Monday, February 16, 2015

The Race Within: Will Ultra515 be worth it? I don't know.

 By the time I went to Hawaii to cover the 2013 Ultraman World Championships, things between Steve Brown and the rest of the board had become very tense. I had two at-length conversations with Steve during my time there. One occurred during the Keauhou Canoe Club's Thanksgiving potluck dinner. The other was during the awards banquet after Ultraman. Both took place in the presence of alcohol and in neither case did I explicitly say we were on the record, so I didn't print anything he said. However, in both cases he avoided answering certain questions I asked, so it was pretty obvious he was still aware that I was a journalist and he was a subject of interest. With that said, I was surprised at the tone of the sentiments he did express, and just how much they foreshadowed what came afterward.

The dialogue had shifted radically by November. From Steve's point of view, the emphasis was no longer on progress, expansion or even Australia. It was about how the board operated. He was very dissatisfied with the fact that Sheryl and Dave were essentially a voting bloc, and that they would almost always side with Jane. But he was further frustrated with the fact that Jane has 100-percent control of Ohana Loa, which renders the point of a board moot in the first place. These are valid points, and I empathized with Steve. At the same time, majority rule is also a valid point, and Steve didn't have a really good answer when I asked him if it told him something that he was on the losing side of the argument so often.

I think that was the real hitch. UMUK was definitely the catalyst that pushed Steve over the edge, but if it hadn't been UMUK maybe it would have been something else. At any rate, he was done arguing over the issues by that point. He was arguing over how they were arguing. His ideas mostly revolved around restructuring the board to give him more control. I still like to believe that he wanted that control to do the right thing. But he was trying to do the right thing in the wrong way. Why he pushed to get Ultraman Europe going in 2015 when he knew that wasn't what Jane wanted, I have no idea. He never responded when I asked him. But it was a pretty clear bright line, and he crossed it.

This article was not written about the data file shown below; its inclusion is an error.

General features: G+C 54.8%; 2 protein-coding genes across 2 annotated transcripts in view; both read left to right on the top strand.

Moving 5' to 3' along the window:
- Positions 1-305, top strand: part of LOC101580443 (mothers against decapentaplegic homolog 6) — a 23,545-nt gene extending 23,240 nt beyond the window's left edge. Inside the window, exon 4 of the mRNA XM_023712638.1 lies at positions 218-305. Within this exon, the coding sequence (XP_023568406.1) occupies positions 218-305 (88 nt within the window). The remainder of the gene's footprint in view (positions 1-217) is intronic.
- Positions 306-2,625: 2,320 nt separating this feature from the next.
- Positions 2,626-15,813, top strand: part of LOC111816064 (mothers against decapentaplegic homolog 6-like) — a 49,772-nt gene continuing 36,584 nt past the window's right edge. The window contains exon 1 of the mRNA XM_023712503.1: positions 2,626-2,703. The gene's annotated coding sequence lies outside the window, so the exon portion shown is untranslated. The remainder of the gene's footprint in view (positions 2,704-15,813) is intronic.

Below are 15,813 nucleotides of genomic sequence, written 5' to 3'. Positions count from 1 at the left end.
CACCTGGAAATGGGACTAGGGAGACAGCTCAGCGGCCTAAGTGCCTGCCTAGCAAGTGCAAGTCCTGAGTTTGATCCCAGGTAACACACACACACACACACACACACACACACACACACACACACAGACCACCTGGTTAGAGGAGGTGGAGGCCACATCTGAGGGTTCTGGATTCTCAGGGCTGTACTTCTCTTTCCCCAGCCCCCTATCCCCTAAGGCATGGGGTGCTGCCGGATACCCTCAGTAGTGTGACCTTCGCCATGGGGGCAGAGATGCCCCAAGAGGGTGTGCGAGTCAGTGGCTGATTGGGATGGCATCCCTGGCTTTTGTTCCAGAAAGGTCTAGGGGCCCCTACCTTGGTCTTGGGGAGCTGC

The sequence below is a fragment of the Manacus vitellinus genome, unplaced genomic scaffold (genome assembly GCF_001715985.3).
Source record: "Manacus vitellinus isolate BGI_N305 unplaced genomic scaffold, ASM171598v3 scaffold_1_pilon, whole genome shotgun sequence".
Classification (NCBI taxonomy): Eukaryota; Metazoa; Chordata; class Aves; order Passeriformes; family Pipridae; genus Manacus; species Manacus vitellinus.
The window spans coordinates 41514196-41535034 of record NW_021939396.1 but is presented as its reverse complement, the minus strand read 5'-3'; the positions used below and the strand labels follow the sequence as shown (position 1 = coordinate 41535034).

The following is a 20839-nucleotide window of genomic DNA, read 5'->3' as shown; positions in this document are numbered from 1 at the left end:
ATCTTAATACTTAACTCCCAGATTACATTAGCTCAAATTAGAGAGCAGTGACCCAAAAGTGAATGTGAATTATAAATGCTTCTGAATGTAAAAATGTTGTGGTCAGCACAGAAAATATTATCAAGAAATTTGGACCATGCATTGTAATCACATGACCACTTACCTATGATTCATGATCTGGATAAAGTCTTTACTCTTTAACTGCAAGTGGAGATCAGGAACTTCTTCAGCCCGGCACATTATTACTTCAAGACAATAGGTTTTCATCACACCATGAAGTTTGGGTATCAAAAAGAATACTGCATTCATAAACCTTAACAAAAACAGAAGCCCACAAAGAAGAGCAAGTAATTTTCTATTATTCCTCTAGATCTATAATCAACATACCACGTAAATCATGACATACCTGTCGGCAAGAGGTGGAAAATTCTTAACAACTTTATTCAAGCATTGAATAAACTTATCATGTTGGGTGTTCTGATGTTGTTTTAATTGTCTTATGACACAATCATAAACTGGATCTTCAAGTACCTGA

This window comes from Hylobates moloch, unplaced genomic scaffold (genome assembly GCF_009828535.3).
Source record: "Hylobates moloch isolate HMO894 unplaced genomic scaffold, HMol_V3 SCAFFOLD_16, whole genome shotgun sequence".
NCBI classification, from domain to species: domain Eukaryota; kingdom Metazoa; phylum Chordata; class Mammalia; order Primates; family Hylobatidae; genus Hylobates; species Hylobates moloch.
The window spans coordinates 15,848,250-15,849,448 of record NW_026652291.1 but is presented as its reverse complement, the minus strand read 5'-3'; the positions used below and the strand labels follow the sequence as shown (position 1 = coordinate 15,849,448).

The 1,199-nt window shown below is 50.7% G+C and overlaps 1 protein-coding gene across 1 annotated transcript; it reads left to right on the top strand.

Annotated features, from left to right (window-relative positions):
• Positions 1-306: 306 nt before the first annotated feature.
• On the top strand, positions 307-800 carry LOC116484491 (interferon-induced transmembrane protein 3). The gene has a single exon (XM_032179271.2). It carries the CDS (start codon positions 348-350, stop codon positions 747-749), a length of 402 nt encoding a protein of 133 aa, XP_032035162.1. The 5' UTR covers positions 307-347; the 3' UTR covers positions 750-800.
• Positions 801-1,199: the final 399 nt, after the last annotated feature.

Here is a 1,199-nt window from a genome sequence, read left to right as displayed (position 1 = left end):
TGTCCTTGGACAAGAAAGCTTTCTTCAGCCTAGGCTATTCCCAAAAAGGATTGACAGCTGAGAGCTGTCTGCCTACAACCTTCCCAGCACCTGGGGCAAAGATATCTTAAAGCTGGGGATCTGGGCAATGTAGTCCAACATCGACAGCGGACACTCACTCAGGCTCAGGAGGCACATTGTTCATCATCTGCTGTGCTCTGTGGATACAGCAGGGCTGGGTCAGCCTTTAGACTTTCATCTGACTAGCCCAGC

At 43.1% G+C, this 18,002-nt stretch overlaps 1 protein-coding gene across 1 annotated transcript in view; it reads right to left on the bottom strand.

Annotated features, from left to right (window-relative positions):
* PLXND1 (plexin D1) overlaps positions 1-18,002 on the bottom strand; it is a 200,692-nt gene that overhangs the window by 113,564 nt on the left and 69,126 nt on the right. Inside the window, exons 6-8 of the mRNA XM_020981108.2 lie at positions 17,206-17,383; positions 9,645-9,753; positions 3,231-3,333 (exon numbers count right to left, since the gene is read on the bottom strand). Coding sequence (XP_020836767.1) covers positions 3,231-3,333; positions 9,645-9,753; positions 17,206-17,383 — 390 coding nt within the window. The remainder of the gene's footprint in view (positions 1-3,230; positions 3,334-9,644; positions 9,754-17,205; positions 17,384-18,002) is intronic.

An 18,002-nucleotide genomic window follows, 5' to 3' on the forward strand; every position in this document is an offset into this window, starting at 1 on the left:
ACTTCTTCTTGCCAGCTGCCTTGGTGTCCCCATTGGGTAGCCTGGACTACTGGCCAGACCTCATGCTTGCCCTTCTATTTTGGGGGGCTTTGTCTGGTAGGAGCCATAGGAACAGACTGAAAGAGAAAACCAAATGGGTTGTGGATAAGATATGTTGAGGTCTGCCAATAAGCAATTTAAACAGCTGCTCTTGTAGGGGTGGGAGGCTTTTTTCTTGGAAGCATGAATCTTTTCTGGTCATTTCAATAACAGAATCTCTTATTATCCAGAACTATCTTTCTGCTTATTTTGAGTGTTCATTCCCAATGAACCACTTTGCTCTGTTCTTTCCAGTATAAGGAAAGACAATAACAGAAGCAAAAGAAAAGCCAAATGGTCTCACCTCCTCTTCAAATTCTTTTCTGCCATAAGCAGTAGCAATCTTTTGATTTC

I struggled with the final pages I wrote in the book for a long time. They were not easy to type. I struggled with them again when the book came out and I had to face certain people very close to Steve who had placed a lot of trust in me. I frequently tell people that I felt like writing this book was like watching "Field of Dreams" from the middle of the diamond out in that corn field. Steve took on the role of Shoeless Joe from my perspective. Maybe Pete Rose is the better analogy. I wanted better for him, but I wanted better from him, too.

Steve Brown forgot what Ultraman was supposed to be. Or maybe he knew and just ignored it. But the real mystery to me is, in leaving Ultraman's principles behind, what was he moving toward? What is it he wants to do with Ultra515? Where does it go from here, and how will it be different from Ultraman? He obviously wanted things to be different from Ultraman. I wonder just how different Ultra515 will be, and whether those differences will be significant enough to say they're worth everything that was sacrificed to achieve them.

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